Recent tornadoes left a path of damage across the lower Midwest and southern states, affecting some distributors’ facilities. A report by catastrophe risk management consultants Eqecat found that most of this season’s tornadoes hit rural areas, although a few of these were responsible for significant life losses and property damage. Another Eqecat report following the record-setting EF5 tornado that hit Joplin, MO, on May 22 said that preliminary insured losses could be as high as $3 billion. The company also reported that nearly one quarter of the city’s buildings had been destroyed and one-half to three-quarters suffered wind damage.
Although WinWholesale’s Joplin Winnelson location (Joplin, MO) remained untouched when a tornado destroyed parts of the community, the company said that it had taken steps to help locals and employees recover from personal damage. During the nine minutes of tornado activity, more than 8,000 homes and apartment units in addition to more than 500 commercial properties were heavily damaged or destroyed, AIR Worldwide reported. The National Weather Service reported an estimated 138 fatalities and more than 1,100 injured in the Joplin area as of June 2. Kevin Chandler, president of the Winnelson branch, said the company has helped the community by handing out bottled water and helping them move their belongings. He noted that a return to normal business activity will depend on the length and extent of the cleanup process. “This tragedy has changed the town so drastically [that] it could be years before we actually know,” he said.
Brauer Supply Co.’s Joplin location also was destroyed, the company said in a release. They have diverted the location’s telephones to its Springfield, MO, location.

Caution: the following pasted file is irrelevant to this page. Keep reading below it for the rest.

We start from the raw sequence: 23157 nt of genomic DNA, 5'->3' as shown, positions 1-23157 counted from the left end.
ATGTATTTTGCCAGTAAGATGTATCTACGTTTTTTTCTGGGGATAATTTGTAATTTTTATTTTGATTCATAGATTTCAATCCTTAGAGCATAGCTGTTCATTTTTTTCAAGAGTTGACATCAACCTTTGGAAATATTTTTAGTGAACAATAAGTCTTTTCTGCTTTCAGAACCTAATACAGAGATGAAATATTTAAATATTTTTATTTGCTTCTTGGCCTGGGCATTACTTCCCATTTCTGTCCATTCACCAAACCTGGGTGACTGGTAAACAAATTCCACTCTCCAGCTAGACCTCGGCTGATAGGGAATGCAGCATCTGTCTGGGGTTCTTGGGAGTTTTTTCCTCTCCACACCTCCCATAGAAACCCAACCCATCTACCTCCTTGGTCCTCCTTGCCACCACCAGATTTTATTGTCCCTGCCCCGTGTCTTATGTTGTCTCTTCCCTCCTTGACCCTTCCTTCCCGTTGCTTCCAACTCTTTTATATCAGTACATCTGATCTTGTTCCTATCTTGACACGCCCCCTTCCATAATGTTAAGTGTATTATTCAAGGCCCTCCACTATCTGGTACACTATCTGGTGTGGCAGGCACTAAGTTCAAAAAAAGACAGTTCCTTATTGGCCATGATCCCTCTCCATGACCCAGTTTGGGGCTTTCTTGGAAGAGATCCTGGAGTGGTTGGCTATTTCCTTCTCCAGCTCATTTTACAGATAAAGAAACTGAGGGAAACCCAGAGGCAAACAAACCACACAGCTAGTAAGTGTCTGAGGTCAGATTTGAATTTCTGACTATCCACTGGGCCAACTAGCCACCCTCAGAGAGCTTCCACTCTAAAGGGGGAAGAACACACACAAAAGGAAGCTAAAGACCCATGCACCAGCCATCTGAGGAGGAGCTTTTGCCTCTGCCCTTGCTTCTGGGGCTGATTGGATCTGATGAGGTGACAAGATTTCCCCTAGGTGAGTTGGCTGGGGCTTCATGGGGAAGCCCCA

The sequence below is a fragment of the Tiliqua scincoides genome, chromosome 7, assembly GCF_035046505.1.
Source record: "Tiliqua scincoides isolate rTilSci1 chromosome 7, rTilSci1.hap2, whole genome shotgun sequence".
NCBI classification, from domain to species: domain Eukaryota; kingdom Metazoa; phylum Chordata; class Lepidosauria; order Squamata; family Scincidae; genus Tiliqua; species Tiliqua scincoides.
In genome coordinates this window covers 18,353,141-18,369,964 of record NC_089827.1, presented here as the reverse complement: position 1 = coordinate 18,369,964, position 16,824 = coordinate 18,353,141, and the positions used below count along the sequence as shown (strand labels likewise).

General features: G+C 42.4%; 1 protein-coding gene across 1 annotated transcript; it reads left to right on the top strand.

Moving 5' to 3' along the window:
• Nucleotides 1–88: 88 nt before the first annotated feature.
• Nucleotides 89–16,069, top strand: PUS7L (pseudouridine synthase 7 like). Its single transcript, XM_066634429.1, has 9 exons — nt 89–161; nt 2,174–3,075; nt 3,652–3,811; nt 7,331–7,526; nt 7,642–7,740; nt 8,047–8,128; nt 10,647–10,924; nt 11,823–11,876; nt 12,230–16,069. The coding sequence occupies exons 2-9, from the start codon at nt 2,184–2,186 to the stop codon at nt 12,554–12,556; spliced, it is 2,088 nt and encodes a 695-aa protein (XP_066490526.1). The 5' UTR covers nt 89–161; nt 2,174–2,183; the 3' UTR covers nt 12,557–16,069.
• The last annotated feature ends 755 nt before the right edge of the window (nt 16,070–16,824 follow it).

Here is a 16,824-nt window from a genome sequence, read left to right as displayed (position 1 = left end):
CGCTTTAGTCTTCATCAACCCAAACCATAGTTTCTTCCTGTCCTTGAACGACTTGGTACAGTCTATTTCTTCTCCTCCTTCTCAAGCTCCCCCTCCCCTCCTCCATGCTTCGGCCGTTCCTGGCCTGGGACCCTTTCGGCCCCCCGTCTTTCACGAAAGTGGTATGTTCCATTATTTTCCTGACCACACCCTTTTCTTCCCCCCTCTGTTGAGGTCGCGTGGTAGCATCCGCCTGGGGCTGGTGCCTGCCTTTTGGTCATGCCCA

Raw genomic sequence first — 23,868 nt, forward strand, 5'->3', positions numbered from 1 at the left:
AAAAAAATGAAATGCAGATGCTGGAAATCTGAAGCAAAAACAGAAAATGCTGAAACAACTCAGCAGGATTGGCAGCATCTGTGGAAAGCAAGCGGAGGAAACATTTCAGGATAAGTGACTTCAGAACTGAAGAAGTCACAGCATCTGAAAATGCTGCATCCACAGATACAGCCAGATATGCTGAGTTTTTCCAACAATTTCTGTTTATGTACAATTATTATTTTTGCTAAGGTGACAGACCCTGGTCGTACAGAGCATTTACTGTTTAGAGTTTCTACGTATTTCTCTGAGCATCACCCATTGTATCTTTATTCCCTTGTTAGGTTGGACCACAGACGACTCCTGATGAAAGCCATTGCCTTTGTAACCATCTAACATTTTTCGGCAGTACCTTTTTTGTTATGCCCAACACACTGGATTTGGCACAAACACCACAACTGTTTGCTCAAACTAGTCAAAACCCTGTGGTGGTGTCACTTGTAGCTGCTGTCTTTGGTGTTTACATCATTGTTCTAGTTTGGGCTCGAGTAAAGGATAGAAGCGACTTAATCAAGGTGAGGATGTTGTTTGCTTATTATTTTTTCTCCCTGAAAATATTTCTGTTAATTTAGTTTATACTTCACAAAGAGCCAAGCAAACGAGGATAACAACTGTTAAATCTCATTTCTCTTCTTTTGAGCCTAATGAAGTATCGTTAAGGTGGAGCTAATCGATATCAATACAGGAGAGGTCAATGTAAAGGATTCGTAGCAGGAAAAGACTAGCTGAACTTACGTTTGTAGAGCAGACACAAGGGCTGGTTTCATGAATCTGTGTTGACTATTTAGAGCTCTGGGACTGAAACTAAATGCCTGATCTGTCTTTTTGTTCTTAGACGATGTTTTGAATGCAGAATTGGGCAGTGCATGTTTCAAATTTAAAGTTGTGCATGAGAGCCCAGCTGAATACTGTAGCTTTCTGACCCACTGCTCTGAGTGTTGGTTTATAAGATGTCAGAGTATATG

The Home Depot Foundation announced in May that it will provide the Joplin community with $1 million for immediate relief, recovery and long-term rebuilding efforts, according to a company release. “As we learned through our work in the Gulf after similar destruction from Katrina, the rebuilding will take years,” said Frank Blake, chairman and CEO of The Home Depot.
The American Supply Association had not yet been contacted directly about companies needing assistance, but many member companies take care of each other in disaster-type situations, according to Ben Stephens, ASA’s director of marketing and communications.
“Our members work relatively quietly and they take care of their own … [they] communicated with each other and without making too much of a spark over it,” he said.
Earlier this spring, Ferguson’s branch in Raleigh, NC, suffered extensive damage after a tornado hit while customers were in the showroom. “When something like this is happening in your store, you feel an overwhelming sense of responsibility to keep everyone safe,” said Mike Cassidy, the location’s operations manager.
Cassidy was able to move his customers and employees to safety, but the building suffered extensive wind and water damage. Ferguson relocated the branch to a nearby temporary office space and warehouse where it was operable within two weeks of the storm. Showroom customers were being sent to the company’s Chapel Hill, NC, location until the 4,000-sq.-ft. Ferguson Bath, Kitchen and Lighting Preview Center opened (scheduled for late June).
Meanwhile, the company said it is reconstructing its old location to feature a warehouse, counter and redesigned showroom, which it hopes to open in early fall.
Ferguson facilities were hit again on April 27, this time at its Fire & Fabrication branch in Guntersville, AL. Due to the extent of the damage, business was routed through the company’s Birmingham, AL, branch, while information technology communications were set up on-site through the company’s “Branch in a Box” mobile network. The location was already closed because of the storms, so no employees or customers were in the building.
“All in all, we are lucky,” said Sharon Cooper, general manager at the Raleigh branch. “We had no loss of life. We lost our roof, not our talent. Our new house will be awesome and our customers rallied with us.”
- By Hallie Busta